May 2011 Archives
Both the sculpture themselves and the photos are wonderful. Enjoy!
Yarn bombing, knitted graffiti, crafty tagging... Maybe you've heard of it. Maybe you've seen it in the wild. This street art has been around for at least a decade (possibly earlier) and is now getting notice in The New York Times. The article is brief, but very interesting and informative.
I found three things to be particularly worthy of note. First was the contrast between the male dominance of traditional graffiti and street art, versus the traditional feminine orientation of the yarn-based work.
Next was the degree of "I'm better than that because I've been in galleries" attitude from one of the knitters profiled:
Olek, whose work has been shown in museums and galleries worldwide, considers yarn bombing to be the trite work of amateurs and exhibitionists.
"Lots of people have aunts or grandmas who paint," she said. "Do you want to see that work in the galleries? No. The street is an extension of the gallery. Not everyone's work deserves to be in public."
Deliciously snobby, neh?
Finally (and not entirely surprising) was the fact that was started out as DIY, crafty, underground, etc has been co-opted by a number of Fortune 500 companies for advertising purposes. Certainly not the first time for such a thing.
You do not want to miss this amazing panoramic, high-resolution photographic image of the library at Strahov Monastery in Prague, taken by Jeffrey Martin. It took him five days to shoot. The image is 40 gigapixels, and is composed of 2,947 separate photos, which have been joined together into one incredible, enormous 360-degree panorama.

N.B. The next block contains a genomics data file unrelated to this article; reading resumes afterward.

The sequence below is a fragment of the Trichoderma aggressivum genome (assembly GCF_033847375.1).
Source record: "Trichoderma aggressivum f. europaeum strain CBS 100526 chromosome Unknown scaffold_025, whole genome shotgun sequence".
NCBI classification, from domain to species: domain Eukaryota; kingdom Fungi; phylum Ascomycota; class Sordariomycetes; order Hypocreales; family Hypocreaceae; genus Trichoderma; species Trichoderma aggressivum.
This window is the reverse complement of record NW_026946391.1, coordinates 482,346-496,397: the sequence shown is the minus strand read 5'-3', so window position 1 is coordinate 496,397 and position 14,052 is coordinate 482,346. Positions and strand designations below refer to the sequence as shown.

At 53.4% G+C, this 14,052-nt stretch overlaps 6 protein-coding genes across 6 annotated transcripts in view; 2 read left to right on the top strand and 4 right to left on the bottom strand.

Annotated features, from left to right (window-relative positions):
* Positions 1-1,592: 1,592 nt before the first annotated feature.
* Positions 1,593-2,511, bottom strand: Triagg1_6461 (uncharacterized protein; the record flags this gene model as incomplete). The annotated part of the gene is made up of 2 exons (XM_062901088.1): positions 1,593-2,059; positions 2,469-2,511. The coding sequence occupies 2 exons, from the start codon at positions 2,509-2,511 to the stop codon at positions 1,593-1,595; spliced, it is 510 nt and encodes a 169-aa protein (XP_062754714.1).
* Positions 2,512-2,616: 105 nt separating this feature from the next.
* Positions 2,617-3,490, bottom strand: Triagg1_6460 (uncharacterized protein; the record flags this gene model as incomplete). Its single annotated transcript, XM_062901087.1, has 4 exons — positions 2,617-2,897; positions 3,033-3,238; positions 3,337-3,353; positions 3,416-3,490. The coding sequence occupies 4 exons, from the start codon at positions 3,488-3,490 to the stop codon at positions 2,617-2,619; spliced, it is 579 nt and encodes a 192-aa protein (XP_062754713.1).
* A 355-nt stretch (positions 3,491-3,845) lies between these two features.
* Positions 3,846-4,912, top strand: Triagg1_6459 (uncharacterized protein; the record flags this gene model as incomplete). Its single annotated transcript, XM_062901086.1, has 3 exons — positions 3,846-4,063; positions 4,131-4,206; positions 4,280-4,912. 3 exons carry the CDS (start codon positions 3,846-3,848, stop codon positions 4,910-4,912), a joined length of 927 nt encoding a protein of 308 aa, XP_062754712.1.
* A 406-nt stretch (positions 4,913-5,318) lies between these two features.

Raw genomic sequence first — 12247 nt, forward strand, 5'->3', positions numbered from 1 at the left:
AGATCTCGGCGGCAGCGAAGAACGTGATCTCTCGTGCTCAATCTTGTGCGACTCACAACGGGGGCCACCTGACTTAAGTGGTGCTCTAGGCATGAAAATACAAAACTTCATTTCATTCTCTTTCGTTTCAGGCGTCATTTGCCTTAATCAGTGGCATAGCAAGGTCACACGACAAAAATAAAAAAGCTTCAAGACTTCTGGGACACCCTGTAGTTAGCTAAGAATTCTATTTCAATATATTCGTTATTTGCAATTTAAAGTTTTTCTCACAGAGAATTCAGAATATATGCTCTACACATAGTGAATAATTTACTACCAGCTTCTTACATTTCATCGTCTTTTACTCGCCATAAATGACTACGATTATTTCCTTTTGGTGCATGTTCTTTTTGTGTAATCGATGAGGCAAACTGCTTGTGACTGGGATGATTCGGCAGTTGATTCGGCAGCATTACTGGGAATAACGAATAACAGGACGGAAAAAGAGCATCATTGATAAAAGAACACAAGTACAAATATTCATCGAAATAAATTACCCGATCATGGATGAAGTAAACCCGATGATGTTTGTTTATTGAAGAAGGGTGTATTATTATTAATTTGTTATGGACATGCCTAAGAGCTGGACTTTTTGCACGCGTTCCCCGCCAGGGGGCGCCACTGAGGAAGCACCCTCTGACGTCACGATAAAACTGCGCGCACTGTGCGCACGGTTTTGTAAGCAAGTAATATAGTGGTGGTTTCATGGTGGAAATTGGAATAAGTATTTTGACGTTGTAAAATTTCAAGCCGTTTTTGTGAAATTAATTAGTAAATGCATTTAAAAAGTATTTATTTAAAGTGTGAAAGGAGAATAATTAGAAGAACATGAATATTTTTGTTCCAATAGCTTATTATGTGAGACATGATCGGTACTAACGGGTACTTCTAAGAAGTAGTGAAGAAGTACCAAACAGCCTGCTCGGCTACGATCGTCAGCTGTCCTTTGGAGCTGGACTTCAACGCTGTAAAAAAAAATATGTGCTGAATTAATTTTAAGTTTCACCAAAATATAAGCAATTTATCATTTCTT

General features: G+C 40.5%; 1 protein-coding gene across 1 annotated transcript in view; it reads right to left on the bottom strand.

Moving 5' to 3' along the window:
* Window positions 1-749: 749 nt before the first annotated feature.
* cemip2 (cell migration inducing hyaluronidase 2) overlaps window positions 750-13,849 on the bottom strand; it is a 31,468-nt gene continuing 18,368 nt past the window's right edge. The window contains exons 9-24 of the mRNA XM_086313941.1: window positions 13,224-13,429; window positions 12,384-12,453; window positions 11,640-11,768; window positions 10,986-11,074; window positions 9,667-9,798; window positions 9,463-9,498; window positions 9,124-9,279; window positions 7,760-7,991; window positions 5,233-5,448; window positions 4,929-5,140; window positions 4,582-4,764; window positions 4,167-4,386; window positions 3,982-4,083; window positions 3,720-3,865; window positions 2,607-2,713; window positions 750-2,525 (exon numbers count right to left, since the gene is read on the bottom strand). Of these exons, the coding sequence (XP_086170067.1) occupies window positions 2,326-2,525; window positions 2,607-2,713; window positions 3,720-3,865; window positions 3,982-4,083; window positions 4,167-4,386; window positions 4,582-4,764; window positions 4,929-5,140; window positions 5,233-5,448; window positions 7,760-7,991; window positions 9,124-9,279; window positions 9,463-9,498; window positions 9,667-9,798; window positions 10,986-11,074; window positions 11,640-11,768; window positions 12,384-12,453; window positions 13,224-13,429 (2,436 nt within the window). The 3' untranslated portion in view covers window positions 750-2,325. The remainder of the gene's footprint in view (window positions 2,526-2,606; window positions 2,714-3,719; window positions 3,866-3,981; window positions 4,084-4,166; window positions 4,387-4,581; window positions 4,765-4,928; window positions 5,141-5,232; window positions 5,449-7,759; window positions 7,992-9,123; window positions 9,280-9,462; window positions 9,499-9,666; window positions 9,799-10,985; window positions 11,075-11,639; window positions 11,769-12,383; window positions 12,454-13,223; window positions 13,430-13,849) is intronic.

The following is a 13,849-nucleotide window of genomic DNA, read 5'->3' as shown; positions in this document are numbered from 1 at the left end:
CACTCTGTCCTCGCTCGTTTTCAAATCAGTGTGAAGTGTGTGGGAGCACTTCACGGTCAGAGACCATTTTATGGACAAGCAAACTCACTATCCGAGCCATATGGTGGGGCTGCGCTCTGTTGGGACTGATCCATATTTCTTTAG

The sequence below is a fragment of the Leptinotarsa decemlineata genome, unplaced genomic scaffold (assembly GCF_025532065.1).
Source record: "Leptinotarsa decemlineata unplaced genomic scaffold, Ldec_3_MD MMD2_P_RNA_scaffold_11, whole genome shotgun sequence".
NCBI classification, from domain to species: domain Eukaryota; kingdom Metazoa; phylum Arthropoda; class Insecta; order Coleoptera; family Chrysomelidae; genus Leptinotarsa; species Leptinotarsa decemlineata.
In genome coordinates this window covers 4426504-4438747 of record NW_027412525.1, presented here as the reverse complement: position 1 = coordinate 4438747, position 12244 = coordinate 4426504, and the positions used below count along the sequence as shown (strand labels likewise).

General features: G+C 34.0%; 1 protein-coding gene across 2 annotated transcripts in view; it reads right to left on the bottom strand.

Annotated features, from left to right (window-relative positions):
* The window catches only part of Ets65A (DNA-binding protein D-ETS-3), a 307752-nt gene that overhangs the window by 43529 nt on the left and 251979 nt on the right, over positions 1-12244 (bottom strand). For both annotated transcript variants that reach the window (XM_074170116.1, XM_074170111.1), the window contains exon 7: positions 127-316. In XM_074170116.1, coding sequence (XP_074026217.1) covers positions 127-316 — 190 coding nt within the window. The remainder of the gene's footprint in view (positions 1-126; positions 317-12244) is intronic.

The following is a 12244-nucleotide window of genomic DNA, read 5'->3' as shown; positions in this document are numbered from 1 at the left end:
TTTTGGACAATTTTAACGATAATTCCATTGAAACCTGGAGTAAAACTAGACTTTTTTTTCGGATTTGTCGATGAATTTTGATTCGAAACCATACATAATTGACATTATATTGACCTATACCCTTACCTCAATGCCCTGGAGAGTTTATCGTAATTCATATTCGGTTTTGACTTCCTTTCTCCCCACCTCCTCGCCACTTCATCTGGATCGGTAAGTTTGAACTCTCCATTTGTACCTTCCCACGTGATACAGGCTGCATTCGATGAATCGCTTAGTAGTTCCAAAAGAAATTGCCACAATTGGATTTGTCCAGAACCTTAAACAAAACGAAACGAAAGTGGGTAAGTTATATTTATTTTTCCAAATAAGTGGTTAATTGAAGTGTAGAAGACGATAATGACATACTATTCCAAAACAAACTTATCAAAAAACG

Today (ETA: yesterday, at this point), I am taking part in an Edgewood College writing retreat at Painted Forest in Valton, WI. There is no internet here, but my plan is to prep a series of entries, to be posted later.
Our group drove over from Madison a little after 8. The drive through the Driftless Region was absolutely gorgeous. I am in love with the rolling hills and winding roads in this area. The "400" state bike trail runs near here, and I think I may wish to take a ride on it at some point this season.
Painted Forest is kind of a two-part location. The main activity of the retreat is taking place in the Art Studio and Study Center, which was built in 2004. I am tucked away in the sleeping loft, which is cozy and quiet and warm. Perfect!
Painted Forest proper is an old meeting hall for the Modern Woodmen of America from the 1890s. On the outside, it is just a plain, white wooden building. But on the inside, it is covered from floor to ceiling by murals painted by Ernst Hüpeden, a German immigrant who taught himself to paint while wrongfully imprisoned. The murals are weird and wonderful, full of symbolism and scenes of the organizations initiation rituals. My favorite parts were the areas were the murals move from wall to ceiling, with the tops of trees silhouetted against a blue sky, dotted with friendly white clouds.
It is a great location to do some work, without the distraction of the rest of the internet. (Though I was careful to make sure I opened a number of new tabs last night, so that I could make use of the internet in a slightly more static way.)
Brazilian designer Jum Nakao made a collection of gorgeous paper dresses for Fashion Week in Sydney. The dresses were then torn up by the models at the end of the show "as a reminder that fashion is a medium and not an end in itself."
They live on in photos, and are a delight to behold.